Talk:Christ Pantocrator

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Zeus at Olympia: "In his right hand a figure of Victory made from ivory and gold. In his left hand, his scepter inlaid with all metals, and an eagle perched on the sceptre. The sandals of the god are made of gold, as is his robe." —Pausanias. What's the connection with Christ Pantocrator, holding the book and blessing? Just a bearded male? Can we eliminate this fancy from the text? Or are more specific connections made? --Wetman 04:06, 31 July 2005 (UTC)

Agreed - The only relationship I can see is that they are both images of deities. No one is claiming that Christianity invented religious iconography, so do we need such a clumsy comparison? Cravenmonket 21:07, 1 November 2006 (UTC)

I did a rough merge from Christ Pantokrator. If anyone can, please do whatever edits necessary to make the article look better. Take care. talk to +MATIA 08:42, 13 February 2007 (UTC)

  • A brief article, by John Watson, "The Icons of St. Catherine's Monastery in Egypt's Sinai" (google it) has been silently deleted from the references section, apparently because its host site is a blacklisted commercial site, which hosted Wikipedia's St Catherine's icon image. Fortunately I've been able to refer to an article in The Art Bulletin, which only a few readers will be able to access, however. So, why should I care? I have access to JSTOR! --Wetman 05:25, 16 March 2007 (UTC)

It can be seen here: Johnbod 12:43, 16 March 2007 (UTC)

Hey, Wikipedia[edit]

Could we try and see how the icon of Christ Pantocrator might look in the Christianity portal image? The one you have is nice, but this one is more recognizable, and Christ looks cooler.

I know this sounds childish, but I think it would be more befitting. You may want to give it a shot, just to see how it looks.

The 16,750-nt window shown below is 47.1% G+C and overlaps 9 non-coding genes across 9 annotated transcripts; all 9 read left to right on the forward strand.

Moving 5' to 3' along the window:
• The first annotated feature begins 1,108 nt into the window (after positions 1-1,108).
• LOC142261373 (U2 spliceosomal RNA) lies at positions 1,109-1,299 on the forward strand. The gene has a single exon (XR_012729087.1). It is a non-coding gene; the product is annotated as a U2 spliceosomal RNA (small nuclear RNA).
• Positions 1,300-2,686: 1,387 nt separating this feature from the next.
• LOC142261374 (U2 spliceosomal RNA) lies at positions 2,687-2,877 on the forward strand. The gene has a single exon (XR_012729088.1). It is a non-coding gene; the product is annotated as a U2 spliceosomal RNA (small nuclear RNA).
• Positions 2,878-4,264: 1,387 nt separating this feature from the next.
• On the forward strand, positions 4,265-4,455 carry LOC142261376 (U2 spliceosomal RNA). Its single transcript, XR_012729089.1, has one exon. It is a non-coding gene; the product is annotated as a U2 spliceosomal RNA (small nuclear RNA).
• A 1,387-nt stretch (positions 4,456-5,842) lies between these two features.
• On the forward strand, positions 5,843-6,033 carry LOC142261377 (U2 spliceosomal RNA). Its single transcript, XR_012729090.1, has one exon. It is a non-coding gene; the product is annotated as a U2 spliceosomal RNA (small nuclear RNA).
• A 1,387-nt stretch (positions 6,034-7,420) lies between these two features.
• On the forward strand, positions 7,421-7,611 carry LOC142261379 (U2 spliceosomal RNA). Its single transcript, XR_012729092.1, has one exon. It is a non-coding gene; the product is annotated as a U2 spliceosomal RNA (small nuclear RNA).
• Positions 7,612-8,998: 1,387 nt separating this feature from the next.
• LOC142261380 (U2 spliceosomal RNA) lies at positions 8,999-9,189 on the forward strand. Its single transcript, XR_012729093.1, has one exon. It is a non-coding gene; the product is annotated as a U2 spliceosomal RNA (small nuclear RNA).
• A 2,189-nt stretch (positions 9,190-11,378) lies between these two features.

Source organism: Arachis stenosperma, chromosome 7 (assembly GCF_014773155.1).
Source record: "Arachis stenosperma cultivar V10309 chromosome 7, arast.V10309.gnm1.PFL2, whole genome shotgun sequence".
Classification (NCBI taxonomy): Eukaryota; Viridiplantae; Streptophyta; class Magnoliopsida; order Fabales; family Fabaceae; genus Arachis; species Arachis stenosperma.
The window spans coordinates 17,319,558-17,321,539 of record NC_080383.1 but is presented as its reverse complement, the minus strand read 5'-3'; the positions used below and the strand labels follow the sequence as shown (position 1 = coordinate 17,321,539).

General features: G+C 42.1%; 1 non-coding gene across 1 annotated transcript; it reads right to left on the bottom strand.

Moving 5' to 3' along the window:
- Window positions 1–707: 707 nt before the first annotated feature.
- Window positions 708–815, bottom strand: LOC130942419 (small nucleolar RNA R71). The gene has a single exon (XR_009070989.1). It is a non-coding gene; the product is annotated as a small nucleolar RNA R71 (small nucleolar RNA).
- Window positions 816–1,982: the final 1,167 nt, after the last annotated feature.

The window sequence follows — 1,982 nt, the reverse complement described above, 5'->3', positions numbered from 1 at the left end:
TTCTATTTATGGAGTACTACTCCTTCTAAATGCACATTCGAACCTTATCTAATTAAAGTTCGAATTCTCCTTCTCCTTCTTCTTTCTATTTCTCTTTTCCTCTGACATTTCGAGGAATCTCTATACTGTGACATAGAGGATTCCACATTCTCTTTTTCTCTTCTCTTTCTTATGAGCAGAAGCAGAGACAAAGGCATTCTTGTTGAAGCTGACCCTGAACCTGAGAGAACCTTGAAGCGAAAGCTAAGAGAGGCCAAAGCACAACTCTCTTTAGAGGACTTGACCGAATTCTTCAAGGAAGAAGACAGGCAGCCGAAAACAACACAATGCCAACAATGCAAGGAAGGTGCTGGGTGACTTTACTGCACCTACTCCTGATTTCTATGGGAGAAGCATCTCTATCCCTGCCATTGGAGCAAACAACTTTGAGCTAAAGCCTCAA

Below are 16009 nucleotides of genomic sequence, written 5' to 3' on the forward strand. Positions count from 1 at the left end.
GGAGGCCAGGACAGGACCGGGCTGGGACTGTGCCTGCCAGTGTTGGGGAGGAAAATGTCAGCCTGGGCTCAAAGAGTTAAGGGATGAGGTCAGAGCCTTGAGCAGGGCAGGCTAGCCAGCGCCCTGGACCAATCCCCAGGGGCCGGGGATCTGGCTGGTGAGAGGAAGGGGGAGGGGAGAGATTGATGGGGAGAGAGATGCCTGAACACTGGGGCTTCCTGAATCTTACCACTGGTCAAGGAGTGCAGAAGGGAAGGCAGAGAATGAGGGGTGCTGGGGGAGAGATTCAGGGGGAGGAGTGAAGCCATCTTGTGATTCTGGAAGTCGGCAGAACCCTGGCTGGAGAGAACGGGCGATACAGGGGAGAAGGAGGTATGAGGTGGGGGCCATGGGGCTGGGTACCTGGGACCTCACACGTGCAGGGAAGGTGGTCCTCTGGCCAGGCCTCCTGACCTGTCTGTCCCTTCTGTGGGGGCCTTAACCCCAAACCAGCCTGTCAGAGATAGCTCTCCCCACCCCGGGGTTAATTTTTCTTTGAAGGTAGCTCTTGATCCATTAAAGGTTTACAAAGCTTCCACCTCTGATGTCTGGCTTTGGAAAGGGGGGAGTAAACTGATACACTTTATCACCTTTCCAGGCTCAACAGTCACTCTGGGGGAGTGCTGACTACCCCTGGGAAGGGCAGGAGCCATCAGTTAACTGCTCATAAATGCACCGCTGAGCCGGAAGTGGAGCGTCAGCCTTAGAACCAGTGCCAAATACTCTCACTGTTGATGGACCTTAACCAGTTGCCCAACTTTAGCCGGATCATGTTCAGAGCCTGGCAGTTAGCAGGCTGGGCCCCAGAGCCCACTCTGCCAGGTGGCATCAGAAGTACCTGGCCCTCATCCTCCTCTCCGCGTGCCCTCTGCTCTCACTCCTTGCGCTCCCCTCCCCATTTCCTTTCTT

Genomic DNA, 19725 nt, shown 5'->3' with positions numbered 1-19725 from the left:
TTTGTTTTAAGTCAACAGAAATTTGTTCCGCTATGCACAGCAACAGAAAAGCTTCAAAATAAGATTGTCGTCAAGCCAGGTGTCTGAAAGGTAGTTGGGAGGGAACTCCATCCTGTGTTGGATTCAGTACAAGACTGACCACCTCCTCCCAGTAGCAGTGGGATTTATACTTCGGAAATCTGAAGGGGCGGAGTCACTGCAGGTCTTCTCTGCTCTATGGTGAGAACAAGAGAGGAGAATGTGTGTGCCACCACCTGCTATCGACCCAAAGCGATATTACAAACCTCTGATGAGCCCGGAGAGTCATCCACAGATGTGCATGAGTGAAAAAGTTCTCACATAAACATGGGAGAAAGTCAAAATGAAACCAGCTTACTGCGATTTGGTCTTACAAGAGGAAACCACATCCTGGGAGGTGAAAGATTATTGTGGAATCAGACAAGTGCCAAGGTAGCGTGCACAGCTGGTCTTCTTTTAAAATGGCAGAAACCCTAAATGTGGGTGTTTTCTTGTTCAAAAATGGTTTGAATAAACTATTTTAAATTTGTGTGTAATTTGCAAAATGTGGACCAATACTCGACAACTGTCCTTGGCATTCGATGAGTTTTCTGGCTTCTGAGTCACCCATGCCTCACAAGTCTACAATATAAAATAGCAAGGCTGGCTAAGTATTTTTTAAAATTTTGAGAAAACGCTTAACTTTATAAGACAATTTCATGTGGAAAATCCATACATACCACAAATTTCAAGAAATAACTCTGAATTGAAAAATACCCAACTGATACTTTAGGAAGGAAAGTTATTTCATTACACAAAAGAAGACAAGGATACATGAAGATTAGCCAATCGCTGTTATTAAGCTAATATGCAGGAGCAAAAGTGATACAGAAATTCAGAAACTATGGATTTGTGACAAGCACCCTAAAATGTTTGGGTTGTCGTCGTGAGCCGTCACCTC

Thanks. Peace. —Preceding unsigned comment added by (talk) 13:16, 21 April 2010 (UTC)

I also suggestion to the representations shown in this article. I would like for one of you to insert this representation of "Christ Pantocrator/Pantokrator"; The representation of Christ holding the very rare "orb with a cross", seems to show a broader view of this subject. Regards, (talk) 21:17, 13 March 2013 (UTC)Ronald L. Hughes

Composite of the Saint Catherine's icon[edit]

I hope everyone will find this useful. I know it makes it much easier for me to see what the artist was doing, especially with the removal of deterioration damage to the right eye. Since the expression was almost totally forward-facing, it was not a difficult project. However, there is neck distortion which is typical for these. I did not change the neck or the lower part of the picture in order to minimize the changes from the original piece. However, I can see some value in making a composite that retains the original's lower part of the painting (the single hand, the proper neck, and the single book). If there is interest I will make one. — Preceding unsigned comment added by JustinGBX (talkcontribs) 17:21, 3 October 2014 (UTC)

File:ISR-2013-Jerusalem-Holy Sepulchre-dome.jpg to appear as POTD soon[edit]

Hello! This is a note to let the editors of this article know that File:ISR-2013-Jerusalem-Holy Sepulchre-dome.jpg will be appearing as picture of the day on May 14, 2016. You can view and edit the POTD blurb at Template:POTD/2016-05-14. If this article needs any attention or maintenance, it would be preferable if that could be done before its appearance on the Main Page. — Chris Woodrich (talk) 07:29, 26 April 2016 (UTC)

Christ Pantocrator
A view (directly overhead) of the Christ Pantocrator in the dome of the Church of the Holy Sepulchre, Old City of Jerusalem. In Christian iconography, Christ Pantocrator is a translation of both YHWH Sabaoth ("Lord of Hosts") and for El Shaddai ("God Almighty"). This was one of the earliest icons of the Early Christian Church, and in Byzantine church art and architecture, a mosaic or fresco of Christ Pantokrator occupies the space in the central dome. Today Christ Pantocrator remains a central icon of the Eastern Orthodox Church.Photograph: Andrew Shiva

Need more explanation[edit]

I know that there is a lot of meaning conveyed by this icon, for example that Christ's right hand is raised in a blessing, and he is spelling out an acronym of his name, and that his left hand is holding the gospels. But I don't have a reliable source to include this sort of information in Wikipedia. But, most importantly, how does this icon convey "Pantocrator" - that aspect of Christ? That sort of information seems essential to this article. TomS TDotO (talk) 16:05, 15 May 2016 (UTC)

Have you tried reading it? It's all in there, if briefly. Johnbod (talk) 16:45, 15 May 2016 (UTC)

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